Taking light rail to the beach was a blast. (Photos: Madi Carlson)
It’s easy to survive winter in the Pacific Northwest. Just escape to somewhere warm and sunny for one week in November and one week in February — or so I was instructed by a wise friend upon moving here.
It sounds like a lovely method, but until this winter I was never able to put it off.[Read more…]
Los Angeles transportation director Seleta Reynolds. (Photo via TREC at PSU)
Seleta Reynolds gets results.
As we reported last week, the city whose livable streets program she led for three years, San Francisco, has subsequently delivered the nation’s most consistent string of boosts in bike commuting.
She’s now one year into a vastly larger gig: transportation director for the City of Los Angeles, which turned millions of heads last month when it rolled out a citywide plan to gradually reallocate numerous auto lanes to create dedicated bus lanes and 300 miles of protected bike lanes.
She’s also one of the most reflective transportation leaders in the country, as the interview below makes clear. Ahead of her free Oct. 6 talk at Ecotrust, we caught up with Reynolds to discuss her advice for Portland’s advocates and bureaucrats, the arguments for biking that work best and whether Portland is still cool.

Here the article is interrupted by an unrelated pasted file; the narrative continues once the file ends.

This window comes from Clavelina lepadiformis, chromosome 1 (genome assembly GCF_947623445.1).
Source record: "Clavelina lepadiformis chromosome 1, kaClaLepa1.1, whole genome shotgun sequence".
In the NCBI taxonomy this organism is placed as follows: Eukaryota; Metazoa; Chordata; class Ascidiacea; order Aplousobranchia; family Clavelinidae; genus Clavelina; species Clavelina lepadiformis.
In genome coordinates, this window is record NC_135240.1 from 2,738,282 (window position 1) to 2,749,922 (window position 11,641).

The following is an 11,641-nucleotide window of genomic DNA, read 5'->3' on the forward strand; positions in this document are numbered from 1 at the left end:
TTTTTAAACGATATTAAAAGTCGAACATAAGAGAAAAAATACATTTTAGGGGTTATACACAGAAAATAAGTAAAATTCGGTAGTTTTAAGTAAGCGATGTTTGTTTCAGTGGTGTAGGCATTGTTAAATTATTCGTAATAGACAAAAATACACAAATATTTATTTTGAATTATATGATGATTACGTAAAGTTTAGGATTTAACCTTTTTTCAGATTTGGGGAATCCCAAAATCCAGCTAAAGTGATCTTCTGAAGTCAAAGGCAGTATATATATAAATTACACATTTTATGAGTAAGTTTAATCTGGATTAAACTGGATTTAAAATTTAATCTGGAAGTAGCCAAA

“…the City of Portland is 450,000 people. It’s a homogeneous community that is very white… We are a very diverse, disjointed city of 4 million people… So we’re a step behind Portland in what we’re trying to do.” — Michelle Mowery, bicycle coordinator for the City of Los Angeles
We’ve discussed how race relates (or doesn’t) to bicycling on severaloccasions in the past here on BikePortland, but a story out of Los Angeles takes the conversation in an entirely new direction.
Reporting by Brompton in Baltimore last month (Photo: Patrick McMahon)
I’m headed out tomorrow afternoon to Los Angeles for the first-ever L.A. Bike Summit on Saturday, March 7th.
L.A., iconic land of freeways, may seem like an unlikely place for bicycling to flourish, but that seems to be what is happening. In an op-ed for the L.A. Times last June, summit organizing team member Robert Gottlieb discussed the history of L.A.’s recent surge of interest in bicycling, and the formation of many new bike-oriented groups running the gamut from large, spontaneous midnight rides to advocacy organizations to bike repair co-ops. [Read more…]